The devices of the subject invention can achieve up to six degrees of freedom, including up to three independent rotational degrees of freedom and up to three independent linear degrees of freedom, such that the device of the subject invention facilitates sagittal, lateral, and axial vertebral displacements and general rotations when utilized in the spine of a patient. The interior mechanisms of the invention kinematically and mechanically connect or link the superior and inferior vertebral plates, which are rigidly attached to superior and inferior vertebrae in an FSU, respectively, by means of mechanically interlocked and inseparable joint elements in a kinematic chain within the device. Under nominal FSU workspace motions, all elements of the invention remain mechanically linked together, yet allow completely general FSU workspace motion.
Both the rounded-corners square and cylindrical embodiments, and variations thereof, comprise a six-degrees-of-freedom (6-DOF) modular prosthetic mechanism realized by a set of serially linked joint pairs, such as, for example, a planar pair between a superior vertebral plate and a socket upper surface; a spherical pair between a socket's lower concave, non-hemispheric, spherical surface and a conformable, non-hemispheric spherical-cap or “ball”; a prismatic pair between a “ball-cylinder” and an inferior vertebral plate, where a ball-cylinder comprises the union of a ball (spherical cap) and a cylindrical shell.
One embodiment utilizes a socket-retainer bearing to hold a planar pair together, which can limit its two dimensional range of motion. In a further embodiment, the planar pair links to a “ball-and-socket” spherical pair constrained by one or more spherical sliders. Spherical sliders can restrict the motion of a spherical pair to rotations, that is, the slider forces the curvature centers of the two surfaces to remain coincident, and, simultaneously, can limit the range of the pair's three independent angular rotations. The ball-and-socket links to a prismatic pair, whose axis is never in the plane of the planar pair for all nominal FSU workspace motions and, thus, is linearly independent of the planar motion. The displacement range of the prismatic pair is limited by interference between the inferior vertebral plate and the ball-cylinder at the minimum displacement and between the ball-cylinder retainer and the ball-cylinder tabs at the maximum displacement. In this embodiment, no loss of a degree of freedom of any of the joint pairs can occur during any nominal FSU workspace motion.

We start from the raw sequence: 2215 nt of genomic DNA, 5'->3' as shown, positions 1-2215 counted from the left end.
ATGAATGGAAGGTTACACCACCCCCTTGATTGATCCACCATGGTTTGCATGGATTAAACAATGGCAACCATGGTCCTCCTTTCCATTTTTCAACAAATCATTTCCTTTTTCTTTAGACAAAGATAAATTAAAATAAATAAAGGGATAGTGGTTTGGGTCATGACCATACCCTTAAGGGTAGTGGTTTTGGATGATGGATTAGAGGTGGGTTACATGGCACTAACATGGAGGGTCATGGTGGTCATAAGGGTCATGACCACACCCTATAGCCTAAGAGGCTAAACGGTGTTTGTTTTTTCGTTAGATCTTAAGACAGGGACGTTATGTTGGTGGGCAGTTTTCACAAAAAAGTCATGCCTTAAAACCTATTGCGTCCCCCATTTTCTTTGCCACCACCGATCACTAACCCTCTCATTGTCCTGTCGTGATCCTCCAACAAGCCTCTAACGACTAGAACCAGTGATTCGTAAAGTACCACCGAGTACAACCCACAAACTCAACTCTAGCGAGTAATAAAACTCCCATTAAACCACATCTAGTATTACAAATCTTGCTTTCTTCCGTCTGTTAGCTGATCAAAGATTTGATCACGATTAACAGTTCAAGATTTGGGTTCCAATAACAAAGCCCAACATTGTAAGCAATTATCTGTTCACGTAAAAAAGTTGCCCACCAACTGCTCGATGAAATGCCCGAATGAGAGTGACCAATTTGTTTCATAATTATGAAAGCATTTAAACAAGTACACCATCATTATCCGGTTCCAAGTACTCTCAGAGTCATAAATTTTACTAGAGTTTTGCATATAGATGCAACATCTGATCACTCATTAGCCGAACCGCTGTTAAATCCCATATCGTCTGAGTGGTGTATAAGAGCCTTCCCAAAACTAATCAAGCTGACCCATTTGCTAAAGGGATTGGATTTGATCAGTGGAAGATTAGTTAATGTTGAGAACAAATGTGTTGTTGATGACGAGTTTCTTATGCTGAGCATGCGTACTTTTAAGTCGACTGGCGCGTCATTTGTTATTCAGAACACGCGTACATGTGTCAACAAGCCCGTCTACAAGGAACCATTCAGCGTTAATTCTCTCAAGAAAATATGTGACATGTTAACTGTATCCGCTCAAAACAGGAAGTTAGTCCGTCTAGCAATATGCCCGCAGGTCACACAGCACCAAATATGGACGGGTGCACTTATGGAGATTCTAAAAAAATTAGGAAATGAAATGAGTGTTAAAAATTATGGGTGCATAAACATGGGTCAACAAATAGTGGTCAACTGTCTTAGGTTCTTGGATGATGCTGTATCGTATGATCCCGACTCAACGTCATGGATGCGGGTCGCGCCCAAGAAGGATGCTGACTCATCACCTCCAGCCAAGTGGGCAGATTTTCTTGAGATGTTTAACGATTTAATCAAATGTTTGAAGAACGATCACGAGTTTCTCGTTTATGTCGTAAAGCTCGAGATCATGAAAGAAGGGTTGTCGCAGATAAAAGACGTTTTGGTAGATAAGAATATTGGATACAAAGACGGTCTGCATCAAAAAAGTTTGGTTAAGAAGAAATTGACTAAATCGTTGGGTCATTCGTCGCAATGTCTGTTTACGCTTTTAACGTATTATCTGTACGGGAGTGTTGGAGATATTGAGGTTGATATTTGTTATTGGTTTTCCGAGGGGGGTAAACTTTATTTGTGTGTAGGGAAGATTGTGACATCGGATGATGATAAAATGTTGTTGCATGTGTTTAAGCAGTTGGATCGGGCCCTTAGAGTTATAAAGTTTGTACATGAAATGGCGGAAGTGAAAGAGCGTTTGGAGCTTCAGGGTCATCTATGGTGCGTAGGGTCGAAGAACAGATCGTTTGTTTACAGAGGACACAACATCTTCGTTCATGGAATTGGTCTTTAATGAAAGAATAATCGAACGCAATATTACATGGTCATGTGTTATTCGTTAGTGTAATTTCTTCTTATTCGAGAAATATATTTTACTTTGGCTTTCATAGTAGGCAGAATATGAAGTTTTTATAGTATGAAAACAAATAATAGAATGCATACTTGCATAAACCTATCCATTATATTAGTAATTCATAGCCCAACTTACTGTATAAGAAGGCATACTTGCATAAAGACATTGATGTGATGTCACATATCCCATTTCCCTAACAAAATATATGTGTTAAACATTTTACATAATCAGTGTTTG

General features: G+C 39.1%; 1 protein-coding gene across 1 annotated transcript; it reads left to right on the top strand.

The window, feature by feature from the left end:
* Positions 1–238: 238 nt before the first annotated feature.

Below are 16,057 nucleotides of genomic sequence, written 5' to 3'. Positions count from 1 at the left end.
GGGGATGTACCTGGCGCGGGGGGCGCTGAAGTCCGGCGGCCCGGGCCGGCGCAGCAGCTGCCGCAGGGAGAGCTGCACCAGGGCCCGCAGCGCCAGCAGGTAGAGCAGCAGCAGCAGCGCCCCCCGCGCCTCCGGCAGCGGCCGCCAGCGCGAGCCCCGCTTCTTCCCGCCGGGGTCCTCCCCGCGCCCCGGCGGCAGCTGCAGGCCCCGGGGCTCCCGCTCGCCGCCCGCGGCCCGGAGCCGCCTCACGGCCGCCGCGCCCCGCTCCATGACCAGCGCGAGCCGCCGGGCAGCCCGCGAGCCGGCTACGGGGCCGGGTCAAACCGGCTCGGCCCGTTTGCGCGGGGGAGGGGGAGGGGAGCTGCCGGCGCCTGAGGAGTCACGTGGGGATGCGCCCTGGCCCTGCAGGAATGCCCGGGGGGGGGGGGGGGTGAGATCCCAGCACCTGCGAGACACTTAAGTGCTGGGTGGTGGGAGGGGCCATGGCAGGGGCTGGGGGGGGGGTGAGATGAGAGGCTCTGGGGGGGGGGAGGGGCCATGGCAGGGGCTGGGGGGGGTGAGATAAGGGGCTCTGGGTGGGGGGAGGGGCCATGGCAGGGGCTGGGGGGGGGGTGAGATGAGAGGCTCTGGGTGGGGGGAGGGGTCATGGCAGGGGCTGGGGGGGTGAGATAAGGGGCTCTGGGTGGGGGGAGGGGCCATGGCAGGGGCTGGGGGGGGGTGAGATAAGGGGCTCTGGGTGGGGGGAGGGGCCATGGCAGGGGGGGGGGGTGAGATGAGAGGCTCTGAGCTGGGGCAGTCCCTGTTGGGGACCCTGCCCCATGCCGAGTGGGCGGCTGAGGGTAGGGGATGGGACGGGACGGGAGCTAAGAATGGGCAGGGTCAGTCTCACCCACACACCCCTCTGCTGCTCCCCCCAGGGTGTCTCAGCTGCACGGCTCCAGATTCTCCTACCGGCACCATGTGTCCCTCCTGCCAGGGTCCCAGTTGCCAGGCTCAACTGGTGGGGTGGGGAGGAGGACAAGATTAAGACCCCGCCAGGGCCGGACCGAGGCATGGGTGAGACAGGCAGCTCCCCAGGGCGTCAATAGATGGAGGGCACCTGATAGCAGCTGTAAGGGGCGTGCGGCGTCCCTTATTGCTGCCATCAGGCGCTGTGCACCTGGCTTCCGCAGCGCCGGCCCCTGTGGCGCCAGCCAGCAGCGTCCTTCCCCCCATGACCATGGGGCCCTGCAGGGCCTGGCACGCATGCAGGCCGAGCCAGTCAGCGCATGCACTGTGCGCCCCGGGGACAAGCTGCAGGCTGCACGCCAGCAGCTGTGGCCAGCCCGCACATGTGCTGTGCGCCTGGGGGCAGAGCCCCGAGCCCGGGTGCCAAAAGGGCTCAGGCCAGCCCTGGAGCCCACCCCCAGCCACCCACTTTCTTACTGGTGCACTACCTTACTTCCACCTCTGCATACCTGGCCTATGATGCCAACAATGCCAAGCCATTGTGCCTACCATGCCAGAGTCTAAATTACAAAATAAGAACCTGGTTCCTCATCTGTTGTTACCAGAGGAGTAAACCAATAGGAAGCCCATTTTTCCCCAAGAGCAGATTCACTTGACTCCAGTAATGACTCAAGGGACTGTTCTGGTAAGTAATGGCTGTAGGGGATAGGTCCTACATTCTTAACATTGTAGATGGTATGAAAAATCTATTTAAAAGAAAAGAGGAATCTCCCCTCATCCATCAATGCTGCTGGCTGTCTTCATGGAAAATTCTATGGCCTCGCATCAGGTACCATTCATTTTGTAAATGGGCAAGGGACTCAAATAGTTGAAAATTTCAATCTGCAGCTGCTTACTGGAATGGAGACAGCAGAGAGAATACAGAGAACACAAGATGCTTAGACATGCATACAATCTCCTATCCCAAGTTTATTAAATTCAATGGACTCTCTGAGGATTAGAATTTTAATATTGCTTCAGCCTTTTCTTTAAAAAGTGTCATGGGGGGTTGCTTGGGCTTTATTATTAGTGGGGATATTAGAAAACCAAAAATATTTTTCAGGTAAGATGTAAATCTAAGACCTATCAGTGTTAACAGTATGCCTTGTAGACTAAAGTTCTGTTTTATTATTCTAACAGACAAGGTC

The subject invention is capable of working in a negative force field with respect to gravity (e.g., “upside-down”) because all joint pairs are connected and constrained to translate or rotate according to their degree(s) of freedom. Linkage between the superior and inferior vertebra of an FSU can be established for the subject invention with the following embodiment. In this embodiment, a planar pair is fused or otherwise fixedly attached to a superior vertebra of an FSU. In a further embodiment, a planar pair, comprising a superior vertebral plate and a socket, is linked to a spherical pair through the body of the socket. A spherical “pair”, comprising a socket, a spherical cap and one or more spherical sliders, can be linked to a prismatic pair through the body of the spherical cap, which can be further fixedly attached to a hollow cylinder. In a further embodiment, a prismatic pair, comprising a ball-cylinder and an inferior vertebral plate, is fixedly attached to an inferior vertebra of an FSU.
In the specific embodiment of a cervical implementation, the planar joint can allow the superior vertebral plate to move with respect to the socket a nominal approximately ±1 mm in both the sagittal and lateral direction, independently. In a specific embodiment, for a rounded-corners square vertebral plate geometry (
A socket, as featured in an embodiment of the subject invention, can have a top planar surface and a bottom concave spherical surface. The planar surface participates in a planar pair joint and the concave spherical surface participates in a spherical pair joint. A planar surface within a cavity of the superior vertebral plate comprises the second planar surface of the planar pair. A convex spherical surface of a spherical cap is the second spherical surface comprising a spherical pair joint. A spherical cap can be less than a hemisphere. Spherical caps, less than a hemisphere will be referred to as a “ball”, although that nomenclature is more conventionally applied to a sphere or at least a spherical cap larger than a hemisphere. A similar convention applies to a socket's spherical surface. A socket can have a convex spherical surface less than a hemisphere with the same center of curvature as the “ball”.